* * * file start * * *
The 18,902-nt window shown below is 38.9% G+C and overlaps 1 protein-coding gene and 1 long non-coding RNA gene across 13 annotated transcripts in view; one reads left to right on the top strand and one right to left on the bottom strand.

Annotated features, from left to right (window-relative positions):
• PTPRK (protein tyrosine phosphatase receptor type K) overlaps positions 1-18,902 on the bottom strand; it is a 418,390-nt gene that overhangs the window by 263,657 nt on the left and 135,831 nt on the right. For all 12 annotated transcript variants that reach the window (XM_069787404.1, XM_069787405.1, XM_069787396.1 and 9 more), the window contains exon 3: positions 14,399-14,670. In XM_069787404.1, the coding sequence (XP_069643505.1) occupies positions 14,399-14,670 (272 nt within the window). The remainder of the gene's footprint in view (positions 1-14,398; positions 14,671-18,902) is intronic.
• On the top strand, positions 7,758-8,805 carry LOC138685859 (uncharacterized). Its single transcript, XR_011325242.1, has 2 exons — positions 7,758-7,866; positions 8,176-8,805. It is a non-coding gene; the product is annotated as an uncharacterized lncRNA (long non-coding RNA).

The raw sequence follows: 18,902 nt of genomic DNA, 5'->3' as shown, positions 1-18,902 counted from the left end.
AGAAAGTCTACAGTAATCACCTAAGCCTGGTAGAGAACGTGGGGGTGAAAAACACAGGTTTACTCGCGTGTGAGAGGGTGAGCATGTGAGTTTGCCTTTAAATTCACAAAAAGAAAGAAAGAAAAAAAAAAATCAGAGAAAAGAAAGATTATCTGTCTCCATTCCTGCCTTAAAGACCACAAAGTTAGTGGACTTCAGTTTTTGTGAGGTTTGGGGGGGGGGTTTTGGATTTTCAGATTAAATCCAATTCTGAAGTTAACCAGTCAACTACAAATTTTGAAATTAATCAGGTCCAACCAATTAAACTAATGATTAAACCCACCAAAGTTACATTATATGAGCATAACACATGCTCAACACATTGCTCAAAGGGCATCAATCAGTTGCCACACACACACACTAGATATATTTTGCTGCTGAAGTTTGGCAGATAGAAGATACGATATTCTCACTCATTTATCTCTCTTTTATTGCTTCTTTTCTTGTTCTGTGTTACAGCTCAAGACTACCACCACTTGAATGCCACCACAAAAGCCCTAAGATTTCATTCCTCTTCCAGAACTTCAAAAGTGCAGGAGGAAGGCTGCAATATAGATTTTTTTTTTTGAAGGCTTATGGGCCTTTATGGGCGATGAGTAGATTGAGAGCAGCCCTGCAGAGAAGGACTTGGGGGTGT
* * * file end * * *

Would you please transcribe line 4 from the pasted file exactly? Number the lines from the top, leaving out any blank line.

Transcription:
• On the top strand, positions 7,758-8,805 carry LOC138685859 (uncharacterized). Its single transcript, XR_011325242.1, has 2 exons — positions 7,758-7,866; positions 8,176-8,805. It is a non-coding gene; the product is annotated as an uncharacterized lncRNA (long non-coding RNA).